I am writing this before Liverpool play Manchester United this afternoon. This is deliberate on my part. I cannot bear to be ‘public’ if Liverpool loses its fifth game in succession – especially if it involves the long-lamented Michael Owen playing any part in a United win. Call me feeble if you wish, but when it comes to anything bad happening to Liverpool and anything good happening to Manchester United (Chelsea, Arsenal, Everton, etc.) I am actually pretty … er … feeble.
When I was asked last week about Liverpool’s loss at home to Lyon in the Champions League, I boldly argued that this was simply yet another example of Scouse generosity – giving space for the little clubs to have their moments of glory after Liverpool had dominated European football for three decades. Of course, this would have to end before too long because generosity has its limits; but Liverpool’s critics should change the way they think about the current run of form and recognise instead the glorious generosity of a morally superior club … and be grateful.
I didn’t even convince myself. And now I’m worried about this afternoon’s game and the future of Rafa Benitez as Liverpool’s manager. When the club’s owners articulate publicly their support for the manager’s position, you can’t help feeling the severance package is already being worked out behind closed doors.
So, let me make a leap from one challenge to perceptions (of Liverpool’s ‘failure’ or ‘generosity’) to another.
Some time ago I was asked to write a book about Christmas – re-telling the story and reclaiming it for what it should be. Well, the result has now been published and has the following to commend it:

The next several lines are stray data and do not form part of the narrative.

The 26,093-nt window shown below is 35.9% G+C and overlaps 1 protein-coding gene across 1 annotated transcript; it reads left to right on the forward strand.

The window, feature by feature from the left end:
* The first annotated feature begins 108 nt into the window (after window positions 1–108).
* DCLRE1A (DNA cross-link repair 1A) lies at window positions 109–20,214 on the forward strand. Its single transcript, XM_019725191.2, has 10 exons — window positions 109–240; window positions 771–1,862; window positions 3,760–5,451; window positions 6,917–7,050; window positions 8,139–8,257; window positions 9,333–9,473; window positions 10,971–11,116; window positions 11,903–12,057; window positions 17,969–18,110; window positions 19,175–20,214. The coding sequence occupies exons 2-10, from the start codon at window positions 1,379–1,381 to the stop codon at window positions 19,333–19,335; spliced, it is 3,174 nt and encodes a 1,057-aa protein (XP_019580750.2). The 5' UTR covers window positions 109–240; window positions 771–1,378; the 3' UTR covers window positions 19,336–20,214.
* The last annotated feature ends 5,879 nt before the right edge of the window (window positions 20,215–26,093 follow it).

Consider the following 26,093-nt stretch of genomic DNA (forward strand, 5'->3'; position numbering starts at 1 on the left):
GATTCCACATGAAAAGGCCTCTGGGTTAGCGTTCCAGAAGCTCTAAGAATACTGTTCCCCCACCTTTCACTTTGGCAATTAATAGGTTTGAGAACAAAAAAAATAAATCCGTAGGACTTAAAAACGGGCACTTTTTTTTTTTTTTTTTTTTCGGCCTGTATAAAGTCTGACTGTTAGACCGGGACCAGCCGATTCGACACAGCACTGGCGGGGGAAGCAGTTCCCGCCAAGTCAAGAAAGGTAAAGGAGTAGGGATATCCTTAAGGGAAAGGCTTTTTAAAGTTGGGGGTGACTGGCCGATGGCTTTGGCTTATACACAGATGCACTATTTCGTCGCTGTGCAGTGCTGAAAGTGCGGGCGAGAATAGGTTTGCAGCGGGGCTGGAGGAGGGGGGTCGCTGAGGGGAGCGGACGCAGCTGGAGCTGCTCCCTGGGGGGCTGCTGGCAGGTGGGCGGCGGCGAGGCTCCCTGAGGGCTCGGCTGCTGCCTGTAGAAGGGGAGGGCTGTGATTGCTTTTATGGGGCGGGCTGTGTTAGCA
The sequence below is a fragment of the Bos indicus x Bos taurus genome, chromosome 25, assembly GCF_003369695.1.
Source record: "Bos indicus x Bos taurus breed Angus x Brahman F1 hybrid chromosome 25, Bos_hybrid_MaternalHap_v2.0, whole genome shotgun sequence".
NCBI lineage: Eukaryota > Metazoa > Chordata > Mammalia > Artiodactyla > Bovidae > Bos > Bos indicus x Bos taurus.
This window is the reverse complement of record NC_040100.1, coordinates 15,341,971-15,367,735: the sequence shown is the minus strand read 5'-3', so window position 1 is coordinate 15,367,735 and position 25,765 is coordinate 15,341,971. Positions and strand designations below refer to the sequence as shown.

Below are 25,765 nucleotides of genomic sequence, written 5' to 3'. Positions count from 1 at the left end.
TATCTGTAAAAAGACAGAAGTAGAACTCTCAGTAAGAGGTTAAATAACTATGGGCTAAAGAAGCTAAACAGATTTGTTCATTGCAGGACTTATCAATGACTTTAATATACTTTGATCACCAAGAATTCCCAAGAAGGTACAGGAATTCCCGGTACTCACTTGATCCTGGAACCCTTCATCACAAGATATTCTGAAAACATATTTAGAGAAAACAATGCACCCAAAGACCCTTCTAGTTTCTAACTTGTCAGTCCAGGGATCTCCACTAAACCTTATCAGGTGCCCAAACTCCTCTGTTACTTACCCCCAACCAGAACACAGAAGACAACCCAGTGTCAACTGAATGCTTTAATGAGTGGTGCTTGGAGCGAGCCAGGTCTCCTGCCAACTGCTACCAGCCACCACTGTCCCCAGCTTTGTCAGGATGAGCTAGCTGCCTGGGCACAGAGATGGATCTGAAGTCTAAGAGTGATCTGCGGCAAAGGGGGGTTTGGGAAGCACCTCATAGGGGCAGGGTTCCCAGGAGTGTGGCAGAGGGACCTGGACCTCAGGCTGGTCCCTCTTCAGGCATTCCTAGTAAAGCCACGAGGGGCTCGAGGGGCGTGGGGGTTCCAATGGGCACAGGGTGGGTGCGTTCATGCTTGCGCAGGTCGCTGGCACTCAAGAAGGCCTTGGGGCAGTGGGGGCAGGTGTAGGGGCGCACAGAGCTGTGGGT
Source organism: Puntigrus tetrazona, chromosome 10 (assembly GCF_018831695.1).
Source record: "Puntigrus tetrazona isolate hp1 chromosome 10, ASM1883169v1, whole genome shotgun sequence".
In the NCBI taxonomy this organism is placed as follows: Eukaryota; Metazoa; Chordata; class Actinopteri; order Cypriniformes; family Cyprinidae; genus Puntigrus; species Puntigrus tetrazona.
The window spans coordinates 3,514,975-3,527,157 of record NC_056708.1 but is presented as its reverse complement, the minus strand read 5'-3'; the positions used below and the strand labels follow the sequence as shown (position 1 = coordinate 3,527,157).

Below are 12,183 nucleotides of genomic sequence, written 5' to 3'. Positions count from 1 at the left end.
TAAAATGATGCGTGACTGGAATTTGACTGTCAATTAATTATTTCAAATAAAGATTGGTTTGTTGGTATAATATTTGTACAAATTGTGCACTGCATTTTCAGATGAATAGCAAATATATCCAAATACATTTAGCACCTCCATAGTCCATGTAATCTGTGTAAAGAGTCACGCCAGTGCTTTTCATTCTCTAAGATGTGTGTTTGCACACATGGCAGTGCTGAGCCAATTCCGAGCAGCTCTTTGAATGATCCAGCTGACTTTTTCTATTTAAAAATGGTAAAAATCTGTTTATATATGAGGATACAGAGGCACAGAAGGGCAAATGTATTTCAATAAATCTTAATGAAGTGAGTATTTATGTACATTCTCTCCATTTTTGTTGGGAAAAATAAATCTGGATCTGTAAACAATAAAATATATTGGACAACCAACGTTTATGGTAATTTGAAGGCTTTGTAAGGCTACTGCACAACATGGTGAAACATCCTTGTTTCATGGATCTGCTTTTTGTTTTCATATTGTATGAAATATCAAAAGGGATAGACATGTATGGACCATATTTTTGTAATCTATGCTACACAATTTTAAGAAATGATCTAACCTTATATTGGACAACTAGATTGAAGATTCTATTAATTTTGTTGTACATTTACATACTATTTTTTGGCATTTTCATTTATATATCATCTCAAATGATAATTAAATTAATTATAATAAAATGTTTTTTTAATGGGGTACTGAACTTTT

- It is short: only 75 pages.
- It is written in accessible language and should be easy to read and follow.
- It is written for people who might not be part of any church and, therefore, is written in language that isn’t ‘churchy’.
- It is a celebration of Christmas – even the dodgy accretions of a consumerist culture – that re-tells the story in different ways and tries to place it in the real lives we live in Britain during a financial recession.
- It has a nice cover.
People’s perceptions of Christmas can be weird – hence the bizarre staging of school nativity plays that include all sorts of characters who do not appear in the original story: lobsters, kangaroos, etc. God gets confused with Santa Claus, the ‘stable’ with Santa’s grotto, the shepherds and wise men with Santa’s elves… and so on. I was once told that the main character in the Christmas story was Cinderella.
So, we need to offer people a different ‘take’ on the over-familiar story that people think they know, but have forgotten. And the story needs to be told in a way that ordinary people can grasp – or be grasped by. And if churchy Christians hate the way I have written it (as some did my last book – which was also not written for them), then I have probably succeeded.
After all, we need to recognise that angels are not fairies, Santa is not Jesus, shepherds were dodgy, Magi were not kosher, Jesus grew up (and probably did cry) and carols sometimes give the wrong impression.